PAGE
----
The release profiles of gliclazide from tablets fragments and from intact tablets at the same dose of the drug were compared calculating the difference factor f1 as well as similarity factor f2 [15, 19]. Two dissolution profiles are considered similar when the factor of f1 is closer to zero (0–15) and the value of f2 is greater than 50. The obtained value of f1 and f2 are summarized in Table 4. It was noticed in this study that all values of f1 were below 15, meaning that there were no differences between the compared dissolution profiles of gliclazide. However, in the case of f2 the value of 45.87 was below 50 indicating the difference between the dissolution profile of gliclazide released from fragments of T60 divided in two parts and from the intact tablet of T30. The result was consistent with kinetics analysis. The largest discrepancy was observed between the rate constants of k0 and k1 derived for the release of gliclazide from fragments of T60 divided in two parts and from the intact tablet of T30. The dissolution profiles of gliclazide released from fragments of T60 divided in two parts and from the intact tablet of T30 are shown in Fig. 4.

Table 4 The difference factor f1 and similarity factor f2 values calculated for the mean in vitro dissolution profiles
Fig. 4
figure 4

The in vitro release profiles of gliclazide from intact tablets T30 (filled circle) and from fragments obtained by dividing the tablets T60 in two parts (open circle)

To compare the release profiles of gliclazide from tablets fragments and intact tablets, t-student test was carried out. In all cases no statistically significant differences were observed.


To conclude, the in vitro dissolution study found out that the physical division of tablets, in particular without a dividing line, causes unequal fragments containing different dose of the drug than expected. The release of gliclazide from the studied formulations best describes zero-order kinetics and Korsmeyer-Peppas equationl. The physical division of T30 and T60 tablets does not change the release mechanism of the drug, although the discrepancy was observed between the rate constants of k0 (zero-order rate constant) and k1 (first-order rate constant) derived for the release of gliclazide from fragments of T60 divided in two parts and from the intact tablet of T30. The differences in the gliclazide release profiles were confirmed by the similarity factor f2 that was below 50.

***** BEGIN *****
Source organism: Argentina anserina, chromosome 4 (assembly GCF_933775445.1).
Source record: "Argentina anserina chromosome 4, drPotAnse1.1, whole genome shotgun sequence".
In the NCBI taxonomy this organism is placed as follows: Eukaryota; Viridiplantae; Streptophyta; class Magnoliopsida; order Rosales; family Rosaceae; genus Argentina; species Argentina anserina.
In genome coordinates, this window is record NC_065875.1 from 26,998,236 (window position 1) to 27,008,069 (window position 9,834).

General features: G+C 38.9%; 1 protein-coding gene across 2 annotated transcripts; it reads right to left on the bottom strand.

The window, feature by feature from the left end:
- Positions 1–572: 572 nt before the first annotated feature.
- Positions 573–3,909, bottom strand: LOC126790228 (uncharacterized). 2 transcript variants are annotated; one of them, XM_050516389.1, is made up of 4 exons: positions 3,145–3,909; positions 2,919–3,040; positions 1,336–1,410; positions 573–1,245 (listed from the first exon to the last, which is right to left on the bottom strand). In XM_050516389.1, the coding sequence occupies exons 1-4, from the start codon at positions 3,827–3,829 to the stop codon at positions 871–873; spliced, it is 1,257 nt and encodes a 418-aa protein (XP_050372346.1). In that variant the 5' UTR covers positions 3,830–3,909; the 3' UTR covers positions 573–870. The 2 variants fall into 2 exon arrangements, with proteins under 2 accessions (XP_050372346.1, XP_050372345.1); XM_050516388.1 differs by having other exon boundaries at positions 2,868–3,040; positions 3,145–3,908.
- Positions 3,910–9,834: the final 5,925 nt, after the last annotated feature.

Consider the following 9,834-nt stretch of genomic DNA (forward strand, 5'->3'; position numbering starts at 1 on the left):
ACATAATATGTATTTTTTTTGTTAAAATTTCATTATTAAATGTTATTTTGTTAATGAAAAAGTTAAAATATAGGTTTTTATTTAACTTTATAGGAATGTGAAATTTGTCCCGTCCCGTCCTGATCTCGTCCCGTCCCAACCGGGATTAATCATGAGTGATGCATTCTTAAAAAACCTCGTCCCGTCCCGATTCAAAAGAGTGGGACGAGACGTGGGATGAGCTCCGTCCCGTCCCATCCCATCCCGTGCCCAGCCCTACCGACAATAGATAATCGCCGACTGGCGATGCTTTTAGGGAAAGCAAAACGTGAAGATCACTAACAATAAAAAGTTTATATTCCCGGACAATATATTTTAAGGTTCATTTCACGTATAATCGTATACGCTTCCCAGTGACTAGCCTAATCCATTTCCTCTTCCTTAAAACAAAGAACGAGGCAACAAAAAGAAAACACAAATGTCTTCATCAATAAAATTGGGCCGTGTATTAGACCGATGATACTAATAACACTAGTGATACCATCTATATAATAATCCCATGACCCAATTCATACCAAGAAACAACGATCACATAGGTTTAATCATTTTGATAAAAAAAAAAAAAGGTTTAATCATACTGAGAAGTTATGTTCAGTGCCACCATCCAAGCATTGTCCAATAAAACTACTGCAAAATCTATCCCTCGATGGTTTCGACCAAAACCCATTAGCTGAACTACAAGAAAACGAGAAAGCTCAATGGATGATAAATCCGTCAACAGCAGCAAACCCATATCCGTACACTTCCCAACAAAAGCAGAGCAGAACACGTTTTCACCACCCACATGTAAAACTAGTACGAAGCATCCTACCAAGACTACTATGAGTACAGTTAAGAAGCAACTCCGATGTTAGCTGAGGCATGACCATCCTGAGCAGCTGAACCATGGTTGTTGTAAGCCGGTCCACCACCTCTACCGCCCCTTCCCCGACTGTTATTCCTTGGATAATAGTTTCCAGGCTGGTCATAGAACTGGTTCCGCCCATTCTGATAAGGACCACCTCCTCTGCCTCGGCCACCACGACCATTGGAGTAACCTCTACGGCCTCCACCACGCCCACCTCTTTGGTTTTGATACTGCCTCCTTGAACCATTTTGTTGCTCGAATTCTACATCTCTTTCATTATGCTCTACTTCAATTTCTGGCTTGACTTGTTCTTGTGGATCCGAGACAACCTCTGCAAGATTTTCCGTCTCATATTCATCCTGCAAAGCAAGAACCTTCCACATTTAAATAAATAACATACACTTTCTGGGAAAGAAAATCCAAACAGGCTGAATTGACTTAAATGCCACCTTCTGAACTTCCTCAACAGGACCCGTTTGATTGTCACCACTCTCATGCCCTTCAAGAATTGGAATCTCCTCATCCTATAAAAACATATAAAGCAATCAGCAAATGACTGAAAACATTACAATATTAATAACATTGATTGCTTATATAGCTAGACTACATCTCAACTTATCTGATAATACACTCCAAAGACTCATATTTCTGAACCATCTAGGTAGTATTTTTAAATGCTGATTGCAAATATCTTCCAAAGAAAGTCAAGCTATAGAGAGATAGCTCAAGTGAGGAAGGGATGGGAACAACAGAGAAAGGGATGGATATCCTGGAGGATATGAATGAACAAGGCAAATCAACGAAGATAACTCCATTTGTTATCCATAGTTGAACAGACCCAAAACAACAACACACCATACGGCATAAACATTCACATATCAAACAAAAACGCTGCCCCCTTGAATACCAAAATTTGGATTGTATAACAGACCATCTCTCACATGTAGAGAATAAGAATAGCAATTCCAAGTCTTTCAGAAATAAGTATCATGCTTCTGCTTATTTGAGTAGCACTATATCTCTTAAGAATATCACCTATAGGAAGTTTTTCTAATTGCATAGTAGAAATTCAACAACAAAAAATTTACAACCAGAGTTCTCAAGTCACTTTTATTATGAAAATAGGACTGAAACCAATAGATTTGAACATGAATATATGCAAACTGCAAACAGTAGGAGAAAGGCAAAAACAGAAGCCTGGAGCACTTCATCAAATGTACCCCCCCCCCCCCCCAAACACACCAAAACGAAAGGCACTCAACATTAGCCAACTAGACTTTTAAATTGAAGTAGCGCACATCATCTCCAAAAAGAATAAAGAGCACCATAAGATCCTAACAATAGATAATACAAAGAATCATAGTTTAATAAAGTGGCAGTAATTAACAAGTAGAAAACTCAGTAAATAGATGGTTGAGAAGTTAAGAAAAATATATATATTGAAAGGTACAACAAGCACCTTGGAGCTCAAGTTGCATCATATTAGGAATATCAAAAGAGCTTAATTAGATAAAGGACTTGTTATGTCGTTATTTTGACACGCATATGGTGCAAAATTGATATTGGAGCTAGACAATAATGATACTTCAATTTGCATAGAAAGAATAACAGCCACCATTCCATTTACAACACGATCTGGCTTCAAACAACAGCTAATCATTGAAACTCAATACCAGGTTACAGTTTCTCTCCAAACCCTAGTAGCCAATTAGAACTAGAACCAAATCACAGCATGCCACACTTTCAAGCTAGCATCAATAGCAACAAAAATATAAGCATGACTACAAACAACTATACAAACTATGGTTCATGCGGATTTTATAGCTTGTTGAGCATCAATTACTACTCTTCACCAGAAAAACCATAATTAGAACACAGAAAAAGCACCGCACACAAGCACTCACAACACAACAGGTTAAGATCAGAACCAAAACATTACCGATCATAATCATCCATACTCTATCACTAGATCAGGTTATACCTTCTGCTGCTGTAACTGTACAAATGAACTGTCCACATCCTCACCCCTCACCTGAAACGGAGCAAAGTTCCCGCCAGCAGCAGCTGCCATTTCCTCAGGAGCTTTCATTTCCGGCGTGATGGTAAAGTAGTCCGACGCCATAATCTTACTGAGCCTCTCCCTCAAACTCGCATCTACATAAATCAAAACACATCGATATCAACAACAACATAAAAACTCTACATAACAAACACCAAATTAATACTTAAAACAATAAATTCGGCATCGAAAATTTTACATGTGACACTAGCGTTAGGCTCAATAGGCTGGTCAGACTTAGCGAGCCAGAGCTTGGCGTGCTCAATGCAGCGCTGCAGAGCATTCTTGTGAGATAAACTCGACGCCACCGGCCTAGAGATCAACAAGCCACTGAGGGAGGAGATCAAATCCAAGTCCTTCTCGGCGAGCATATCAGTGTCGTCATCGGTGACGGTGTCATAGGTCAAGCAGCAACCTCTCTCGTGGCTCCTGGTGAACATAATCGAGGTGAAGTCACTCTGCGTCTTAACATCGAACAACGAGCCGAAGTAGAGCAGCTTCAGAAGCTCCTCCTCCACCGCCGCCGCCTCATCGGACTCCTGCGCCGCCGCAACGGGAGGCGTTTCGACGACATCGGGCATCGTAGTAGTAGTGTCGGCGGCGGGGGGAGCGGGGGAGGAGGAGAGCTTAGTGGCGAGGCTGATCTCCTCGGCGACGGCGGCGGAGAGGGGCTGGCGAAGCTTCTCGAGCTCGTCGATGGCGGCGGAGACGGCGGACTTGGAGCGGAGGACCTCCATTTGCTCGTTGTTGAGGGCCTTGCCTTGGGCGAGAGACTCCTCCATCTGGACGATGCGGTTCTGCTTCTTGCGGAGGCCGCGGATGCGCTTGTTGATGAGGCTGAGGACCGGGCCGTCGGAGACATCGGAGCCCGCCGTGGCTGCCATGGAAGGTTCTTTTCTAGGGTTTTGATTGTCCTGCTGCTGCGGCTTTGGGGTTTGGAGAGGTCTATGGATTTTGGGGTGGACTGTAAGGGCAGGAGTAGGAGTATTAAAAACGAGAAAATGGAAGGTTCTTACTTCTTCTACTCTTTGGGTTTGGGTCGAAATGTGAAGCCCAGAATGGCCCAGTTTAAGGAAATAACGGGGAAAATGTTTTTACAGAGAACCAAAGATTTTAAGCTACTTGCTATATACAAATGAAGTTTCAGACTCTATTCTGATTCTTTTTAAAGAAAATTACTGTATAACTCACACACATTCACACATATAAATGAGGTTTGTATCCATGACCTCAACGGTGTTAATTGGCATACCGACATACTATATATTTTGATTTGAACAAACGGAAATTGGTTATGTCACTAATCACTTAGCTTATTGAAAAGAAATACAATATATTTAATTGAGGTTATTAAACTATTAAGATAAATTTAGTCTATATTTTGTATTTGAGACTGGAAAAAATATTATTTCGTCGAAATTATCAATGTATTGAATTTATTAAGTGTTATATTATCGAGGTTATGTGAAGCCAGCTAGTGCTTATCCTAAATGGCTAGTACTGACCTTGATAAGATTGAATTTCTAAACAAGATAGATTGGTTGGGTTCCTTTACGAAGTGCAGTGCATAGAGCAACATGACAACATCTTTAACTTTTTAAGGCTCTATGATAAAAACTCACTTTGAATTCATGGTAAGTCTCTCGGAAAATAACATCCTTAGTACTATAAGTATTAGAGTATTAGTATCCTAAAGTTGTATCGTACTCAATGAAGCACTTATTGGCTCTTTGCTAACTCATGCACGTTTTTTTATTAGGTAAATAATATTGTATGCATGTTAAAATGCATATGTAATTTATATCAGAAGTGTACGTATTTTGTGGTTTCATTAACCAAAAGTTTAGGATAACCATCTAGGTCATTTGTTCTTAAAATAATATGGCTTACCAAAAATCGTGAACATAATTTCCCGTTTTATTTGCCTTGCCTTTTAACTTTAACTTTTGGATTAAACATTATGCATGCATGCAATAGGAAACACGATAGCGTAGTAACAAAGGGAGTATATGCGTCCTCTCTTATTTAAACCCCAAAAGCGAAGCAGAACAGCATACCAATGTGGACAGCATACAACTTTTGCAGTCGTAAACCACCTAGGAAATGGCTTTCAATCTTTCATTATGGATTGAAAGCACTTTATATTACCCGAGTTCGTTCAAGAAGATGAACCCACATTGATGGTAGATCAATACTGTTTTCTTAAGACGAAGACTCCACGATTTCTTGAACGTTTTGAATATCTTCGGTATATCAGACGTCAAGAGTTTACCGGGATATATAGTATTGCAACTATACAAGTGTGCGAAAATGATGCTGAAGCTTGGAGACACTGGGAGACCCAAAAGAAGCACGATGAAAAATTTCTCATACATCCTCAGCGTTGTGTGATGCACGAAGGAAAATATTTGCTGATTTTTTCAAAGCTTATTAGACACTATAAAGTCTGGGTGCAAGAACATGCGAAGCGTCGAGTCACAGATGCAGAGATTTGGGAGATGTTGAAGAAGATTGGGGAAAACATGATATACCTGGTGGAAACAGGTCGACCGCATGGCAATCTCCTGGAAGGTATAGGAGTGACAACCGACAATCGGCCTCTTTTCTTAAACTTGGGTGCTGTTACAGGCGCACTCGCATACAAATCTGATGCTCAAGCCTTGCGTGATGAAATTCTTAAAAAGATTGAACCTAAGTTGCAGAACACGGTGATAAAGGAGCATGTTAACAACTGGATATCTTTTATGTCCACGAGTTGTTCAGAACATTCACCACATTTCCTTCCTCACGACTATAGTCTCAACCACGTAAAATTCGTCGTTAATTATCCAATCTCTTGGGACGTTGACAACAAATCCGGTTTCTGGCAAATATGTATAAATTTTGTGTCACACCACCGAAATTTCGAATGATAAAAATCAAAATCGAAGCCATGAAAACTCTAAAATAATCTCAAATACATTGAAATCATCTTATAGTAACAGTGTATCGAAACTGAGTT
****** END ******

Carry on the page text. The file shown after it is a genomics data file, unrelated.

Diaprel MR 30 mg tablets (Anpharm, Poland, Warsaw) and Diaprel MR 60 mg tablets Servier (France, Suresnes) were purchased in community pharmacy. Gliclazide was obtained from Sigma-Aldrich (USA, St. Louis). Sodium hydroxide and potassium dihydrogen phosphate anhydrous were delivered from Chempur (Poland, Piekary Śląskie). All chemicals were pharmaceutical grade and used without purification.

The in vitro investigation of gliclazide release was carried out from intact tablets T30 and T60 as well as from fragments obtained by splitting them with kitchen knife in two or four parts. All intact tablets and splitted formulations taken for the research were weighed using the analytical balance RADWAG (Poland, Radom).

The in vitro drug release study was carried out using USP paddle apparatus ERWEKA DT-700 (Germany, Heusenstamm). The dissolution vessels were filled with 1 l of phosphate buffer, pH 7.4 prepared according to recommendation of European Pharmacopoeia IX [21]. The experiment was performed at the temperature of 37 ± 0.2 °C and the rotation speed of 50 rpm. The 3 cm3 samples were withdrawn at fixed time intervals and fresh acceptor fluid was replaced at the same amount. The absorbance of collected samples was measured using UV–Vis spectrophotometer JASCO V-530 (Japan, Tokyo) at the wavelength of 229 nm [22]. The dissolution medium was used as a blank. The amount of the drug was calculated using the calibration curve. The dissolution study was conducted in six vessels for each batch of formulation. The obtained release profiles were analyzed with zero-, first- and second-order kinetics as well as Korsmeyer-Peppas model. The drug release profiles were assessed statistically using Student’s t test.

The dissolution conditions and apparatuses used for gliclazide release were tested by Skripnik et al. [23]. It was found that the in vitro release of the tablets was not depended on pH of the medium nor from the apparatus. However, the paddle apparatus was selected as the optimized—the paddle avoids the stickiness of formulations components at the basket mesh. It was observed that the rotation speed showed the greatest influence on the dissolution process. Almost 100% of the drug was released at 100 rpm and 71% was released in the case of 50 rpm.

The study of disintegration time of modified release tablets T30 and T60 and their fragments was performed using the basket apparatus Erweka ZT 51 (Germany, Heusenstamm) complied with the pharmacopoeial requirements. In the experiment all tablets and their fragments were analyzed six time, in the temperature 37.0 ± 2 °C, in phosphate buffer, pH 7.4 [24]. The study was carried out for the intact tablets of T30 and their fragments obtained by splitting them in two elements and for the intact tablets of T60 and their fragments arising by dividing them in two and in four parts. The total disintegration of the tablets or the fragments was considered as the end of the experiment.